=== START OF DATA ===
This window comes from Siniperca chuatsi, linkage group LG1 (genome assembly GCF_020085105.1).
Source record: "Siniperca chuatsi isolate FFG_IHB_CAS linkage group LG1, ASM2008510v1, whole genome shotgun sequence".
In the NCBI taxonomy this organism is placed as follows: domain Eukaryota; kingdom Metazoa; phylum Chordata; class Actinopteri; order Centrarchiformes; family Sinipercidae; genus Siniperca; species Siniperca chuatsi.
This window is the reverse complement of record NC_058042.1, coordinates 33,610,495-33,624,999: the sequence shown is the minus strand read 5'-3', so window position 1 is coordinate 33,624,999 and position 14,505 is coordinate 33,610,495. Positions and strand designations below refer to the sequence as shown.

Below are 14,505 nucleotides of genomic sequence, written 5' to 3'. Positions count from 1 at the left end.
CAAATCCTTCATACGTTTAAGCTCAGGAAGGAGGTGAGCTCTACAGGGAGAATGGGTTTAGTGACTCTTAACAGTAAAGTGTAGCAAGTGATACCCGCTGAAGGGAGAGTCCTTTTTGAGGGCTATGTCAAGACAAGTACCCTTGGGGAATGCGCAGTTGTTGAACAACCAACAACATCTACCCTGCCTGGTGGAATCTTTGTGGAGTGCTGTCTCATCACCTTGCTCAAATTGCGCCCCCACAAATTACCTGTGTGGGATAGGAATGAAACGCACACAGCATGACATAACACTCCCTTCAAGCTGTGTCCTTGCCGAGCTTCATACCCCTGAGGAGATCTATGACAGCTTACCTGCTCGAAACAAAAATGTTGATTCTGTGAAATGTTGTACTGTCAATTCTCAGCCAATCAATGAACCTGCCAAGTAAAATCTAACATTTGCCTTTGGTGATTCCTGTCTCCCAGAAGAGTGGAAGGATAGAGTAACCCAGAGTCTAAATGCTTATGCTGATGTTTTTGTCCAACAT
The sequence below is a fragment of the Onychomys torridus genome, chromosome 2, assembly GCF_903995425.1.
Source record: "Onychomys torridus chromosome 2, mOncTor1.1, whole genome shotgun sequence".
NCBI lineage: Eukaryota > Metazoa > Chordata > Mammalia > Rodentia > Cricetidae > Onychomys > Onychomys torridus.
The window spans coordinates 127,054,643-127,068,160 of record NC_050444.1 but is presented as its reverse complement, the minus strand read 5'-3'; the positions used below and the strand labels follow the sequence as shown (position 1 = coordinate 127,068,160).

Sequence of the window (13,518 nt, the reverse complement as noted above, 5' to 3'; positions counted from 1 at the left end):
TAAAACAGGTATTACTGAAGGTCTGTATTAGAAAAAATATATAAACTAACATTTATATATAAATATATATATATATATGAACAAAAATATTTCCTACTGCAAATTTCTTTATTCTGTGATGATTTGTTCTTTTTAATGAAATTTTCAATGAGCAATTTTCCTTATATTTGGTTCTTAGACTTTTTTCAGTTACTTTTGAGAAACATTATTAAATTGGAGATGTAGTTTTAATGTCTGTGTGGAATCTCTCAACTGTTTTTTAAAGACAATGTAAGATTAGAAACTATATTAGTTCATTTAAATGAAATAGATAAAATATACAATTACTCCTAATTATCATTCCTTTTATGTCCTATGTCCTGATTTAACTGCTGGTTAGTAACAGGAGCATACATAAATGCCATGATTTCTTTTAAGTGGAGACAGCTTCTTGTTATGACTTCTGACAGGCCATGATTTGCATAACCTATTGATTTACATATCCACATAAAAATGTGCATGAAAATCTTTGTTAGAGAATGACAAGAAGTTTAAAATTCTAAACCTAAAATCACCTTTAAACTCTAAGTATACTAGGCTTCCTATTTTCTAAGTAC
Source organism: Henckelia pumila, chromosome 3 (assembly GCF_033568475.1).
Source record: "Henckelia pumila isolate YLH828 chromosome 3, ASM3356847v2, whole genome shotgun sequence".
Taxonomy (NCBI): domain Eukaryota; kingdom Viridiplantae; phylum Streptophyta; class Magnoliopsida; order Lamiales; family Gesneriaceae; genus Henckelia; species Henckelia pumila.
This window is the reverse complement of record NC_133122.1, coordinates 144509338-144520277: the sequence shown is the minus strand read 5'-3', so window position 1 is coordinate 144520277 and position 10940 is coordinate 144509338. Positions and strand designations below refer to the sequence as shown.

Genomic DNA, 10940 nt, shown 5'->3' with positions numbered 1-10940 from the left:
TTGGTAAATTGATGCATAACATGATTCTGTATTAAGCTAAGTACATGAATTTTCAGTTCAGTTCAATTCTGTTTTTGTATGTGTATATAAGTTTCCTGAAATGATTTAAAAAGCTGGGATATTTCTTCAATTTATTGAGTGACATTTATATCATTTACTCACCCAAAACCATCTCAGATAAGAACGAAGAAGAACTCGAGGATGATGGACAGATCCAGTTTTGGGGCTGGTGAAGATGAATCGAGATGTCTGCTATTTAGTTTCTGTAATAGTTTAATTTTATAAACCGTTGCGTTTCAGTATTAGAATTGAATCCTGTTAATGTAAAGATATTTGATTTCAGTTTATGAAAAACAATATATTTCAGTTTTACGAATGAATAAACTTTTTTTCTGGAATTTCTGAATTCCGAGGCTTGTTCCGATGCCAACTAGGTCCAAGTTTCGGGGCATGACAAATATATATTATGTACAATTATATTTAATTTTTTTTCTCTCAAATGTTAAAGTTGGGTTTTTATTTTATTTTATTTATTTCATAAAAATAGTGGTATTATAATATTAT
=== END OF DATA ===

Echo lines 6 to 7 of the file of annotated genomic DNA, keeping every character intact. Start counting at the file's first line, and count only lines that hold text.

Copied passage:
CAAATCCTTCATACGTTTAAGCTCAGGAAGGAGGTGAGCTCTACAGGGAGAATGGGTTTAGTGACTCTTAACAGTAAAGTGTAGCAAGTGATACCCGCTGAAGGGAGAGTCCTTTTTGAGGGCTATGTCAAGACAAGTACCCTTGGGGAATGCGCAGTTGTTGAACAACCAACAACATCTACCCTGCCTGGTGGAATCTTTGTGGAGTGCTGTCTCATCACCTTGCTCAAATTGCGCCCCCACAAATTACCTGTGTGGGATAGGAATGAAACGCACACAGCATGACATAACACTCCCTTCAAGCTGTGTCCTTGCCGAGCTTCATACCCCTGAGGAGATCTATGACAGCTTACCTGCTCGAAACAAAAATGTTGATTCTGTGAAATGTTGTACTGTCAATTCTCAGCCAATCAATGAACCTGCCAAGTAAAATCTAACATTTGCCTTTGGTGATTCCTGTCTCCCAGAAGAGTGGAAGGATAGAGTAACCCAGAGTCTAAATGCTTATGCTGATGTTTTTGTCCAACAT
The sequence below is a fragment of the Onychomys torridus genome, chromosome 2, assembly GCF_903995425.1.